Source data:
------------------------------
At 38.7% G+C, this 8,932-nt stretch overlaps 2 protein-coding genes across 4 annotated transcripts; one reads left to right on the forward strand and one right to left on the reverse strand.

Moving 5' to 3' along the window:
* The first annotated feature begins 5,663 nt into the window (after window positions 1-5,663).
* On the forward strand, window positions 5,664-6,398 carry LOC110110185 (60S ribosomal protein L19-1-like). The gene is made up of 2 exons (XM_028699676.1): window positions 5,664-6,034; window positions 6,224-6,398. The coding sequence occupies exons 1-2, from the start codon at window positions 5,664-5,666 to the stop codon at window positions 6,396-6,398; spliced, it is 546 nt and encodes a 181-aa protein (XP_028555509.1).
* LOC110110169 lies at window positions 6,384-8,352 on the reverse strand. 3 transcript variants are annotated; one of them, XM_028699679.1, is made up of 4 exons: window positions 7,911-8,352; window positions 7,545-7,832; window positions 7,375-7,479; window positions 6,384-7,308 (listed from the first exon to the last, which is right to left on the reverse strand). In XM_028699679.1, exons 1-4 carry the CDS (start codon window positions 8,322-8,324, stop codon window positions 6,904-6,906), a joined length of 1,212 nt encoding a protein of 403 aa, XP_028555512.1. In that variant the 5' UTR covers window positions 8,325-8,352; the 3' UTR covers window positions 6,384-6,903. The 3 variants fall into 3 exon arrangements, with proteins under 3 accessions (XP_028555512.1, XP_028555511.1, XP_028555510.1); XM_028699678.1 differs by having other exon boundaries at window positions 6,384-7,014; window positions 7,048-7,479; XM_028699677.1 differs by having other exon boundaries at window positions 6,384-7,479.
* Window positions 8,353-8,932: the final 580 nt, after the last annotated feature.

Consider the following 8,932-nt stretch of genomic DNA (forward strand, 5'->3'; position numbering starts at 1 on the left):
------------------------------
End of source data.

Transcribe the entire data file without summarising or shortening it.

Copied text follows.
At 38.7% G+C, this 8,932-nt stretch overlaps 2 protein-coding genes across 4 annotated transcripts; one reads left to right on the forward strand and one right to left on the reverse strand.

Moving 5' to 3' along the window:
* The first annotated feature begins 5,663 nt into the window (after window positions 1-5,663).
* On the forward strand, window positions 5,664-6,398 carry LOC110110185 (60S ribosomal protein L19-1-like). The gene is made up of 2 exons (XM_028699676.1): window positions 5,664-6,034; window positions 6,224-6,398. The coding sequence occupies exons 1-2, from the start codon at window positions 5,664-5,666 to the stop codon at window positions 6,396-6,398; spliced, it is 546 nt and encodes a 181-aa protein (XP_028555509.1).
* LOC110110169 lies at window positions 6,384-8,352 on the reverse strand. 3 transcript variants are annotated; one of them, XM_028699679.1, is made up of 4 exons: window positions 7,911-8,352; window positions 7,545-7,832; window positions 7,375-7,479; window positions 6,384-7,308 (listed from the first exon to the last, which is right to left on the reverse strand). In XM_028699679.1, exons 1-4 carry the CDS (start codon window positions 8,322-8,324, stop codon window positions 6,904-6,906), a joined length of 1,212 nt encoding a protein of 403 aa, XP_028555512.1. In that variant the 5' UTR covers window positions 8,325-8,352; the 3' UTR covers window positions 6,384-6,903. The 3 variants fall into 3 exon arrangements, with proteins under 3 accessions (XP_028555512.1, XP_028555511.1, XP_028555510.1); XM_028699678.1 differs by having other exon boundaries at window positions 6,384-7,014; window positions 7,048-7,479; XM_028699677.1 differs by having other exon boundaries at window positions 6,384-7,479.
* Window positions 8,353-8,932: the final 580 nt, after the last annotated feature.

Consider the following 8,932-nt stretch of genomic DNA (forward strand, 5'->3'; position numbering starts at 1 on the left):